clock menu more-arrow no yes

Filed under:

The Lakers have officially re-signed Markieff Morris in free agency, which will increase their versatility

New, comments

The Lakers have confirmed that they are indeed retaining Markieff Morris. One of their main free agency priorities is officially back with the defending champs.

If you buy something from an SB Nation link, Vox Media may earn a commission. See our ethics statement.

2020 NBA Finals - Los Angeles Lakers v Miami Heat Photo by Jesse D. Garrabrant/NBAE via Getty Images

In case Markieff Morris himself announcing that he’d return to the Lakers in free agency — reportedly on a veteran’s minimum contract — wasn’t official enough for you, the team confirmed the signing in a press release on Monday:

The Los Angeles Lakers have re-signed forward Markieff Morris, it was announced today by Vice President of Basketball Operations and General Manager Rob Pelinka. Per team policy, terms of the deal were not released.

Morris played in 14 games (one start) for the Lakers last season, averaging 5.3 points and 3.2 rebounds in 14.2 minutes. In 21 playoff games (two starts) for Los Angeles, Morris shot a team-high 42.0 percent from three-point range and notched 5.9 points (.449 FG%), 3.0 rebounds and 1.0 assist.

Morris has played in 637 career games (348 starts) for the Suns, Wizards, Thunder, Pistons and Lakers, with averages of 11.4 points (.448 FG%), 5.3 rebounds and 1.7 assists in 25.5 minutes.

It’s no secret that the Lakers improved their front court rotation this offseason with their acquisitions of Montrezl Harrell and Marc Gasol, but Morris is still projected to have an important role on next year’s team because of the skills he showed last season.

Twin Triples

Morris was one of the most coveted players in the buyout market last season because of his 3-point shooting. Through 44 games with the Detroit Pistons, Morris shot 39.7% from 3-point range on 4.3 attempts per game, both of which were career-highs for him. It took some time for him to find his shooting stroke in Los Angeles, but he figured it out eventually.

After shooting 33.3% from behind the arc in his first 14 appearances with the Lakers, Morris shot a scalding 42% from deep in the playoffs on 69 attempts. Morris was one of five players to shoot above 40% from 3-point range in the postseason on at least 60 attempts. The others were Donovan Mitchell, Robert Covington, Nikola Jokic and Jamal Murray.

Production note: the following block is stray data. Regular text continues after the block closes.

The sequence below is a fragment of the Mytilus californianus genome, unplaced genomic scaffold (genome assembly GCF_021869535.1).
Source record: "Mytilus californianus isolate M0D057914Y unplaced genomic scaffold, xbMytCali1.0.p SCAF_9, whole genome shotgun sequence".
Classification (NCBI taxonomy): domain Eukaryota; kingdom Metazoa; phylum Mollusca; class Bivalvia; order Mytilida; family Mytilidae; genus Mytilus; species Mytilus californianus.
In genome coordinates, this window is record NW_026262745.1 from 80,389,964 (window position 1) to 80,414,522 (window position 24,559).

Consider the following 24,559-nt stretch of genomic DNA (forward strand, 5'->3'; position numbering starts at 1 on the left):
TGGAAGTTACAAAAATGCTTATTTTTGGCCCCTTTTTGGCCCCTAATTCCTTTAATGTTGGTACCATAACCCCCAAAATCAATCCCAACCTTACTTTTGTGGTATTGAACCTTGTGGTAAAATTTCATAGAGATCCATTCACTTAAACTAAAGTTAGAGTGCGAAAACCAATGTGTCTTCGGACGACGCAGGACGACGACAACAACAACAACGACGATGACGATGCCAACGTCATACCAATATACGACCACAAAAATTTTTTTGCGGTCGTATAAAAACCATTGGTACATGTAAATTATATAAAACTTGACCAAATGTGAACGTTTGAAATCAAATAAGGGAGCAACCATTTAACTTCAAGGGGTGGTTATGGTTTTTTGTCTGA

If he can hang around 40% again this season, he’ll have a spot in the rotation. That’s especially true since the units he’s projected to play with will include players that aren’t the most reliable from behind the arc, including Alex Caruso and Kyle Kuzma.

Small-ball

Morris’s lights out shooting made him hard to take off of the floor in the playoffs, so Lakers head coach Frank Vogel experimented with lineups that featured him at the 4 — his natural position — and the 5, the latter of which proved to be a game-changer.

According to NBA.com, the five-man unit of Rajon Rondo, Alex Caruso, LeBron James, Kyle Kuzma and Morris posted an offensive rating of 121.9 in the 67 minutes they played together in the playoffs. He was also the center in the unit made that blew Game 5 of the Western Conference semifinals open.

Expect Morris to continue to get looks at the 5 next season in spite of the fact that they’re already pretty small at center. Morris played a career-high 33% of his minutes at center in the postseason.


Morris probably could have gotten more money by signing with another team like the Philadelphia 76ers, his hometown team, and the Clippers, where his twin brother Marcus plays, but he clearly feels like he can play a big role in helping the Lakers repeat. Let’s hope he’s right.

For more Lakers talk, subscribe to the Silver Screen and Roll podcast feed on iTunes, Spotify, Stitcher or Google Podcasts. You can follow Harrison on Twitter at @hmfaigen.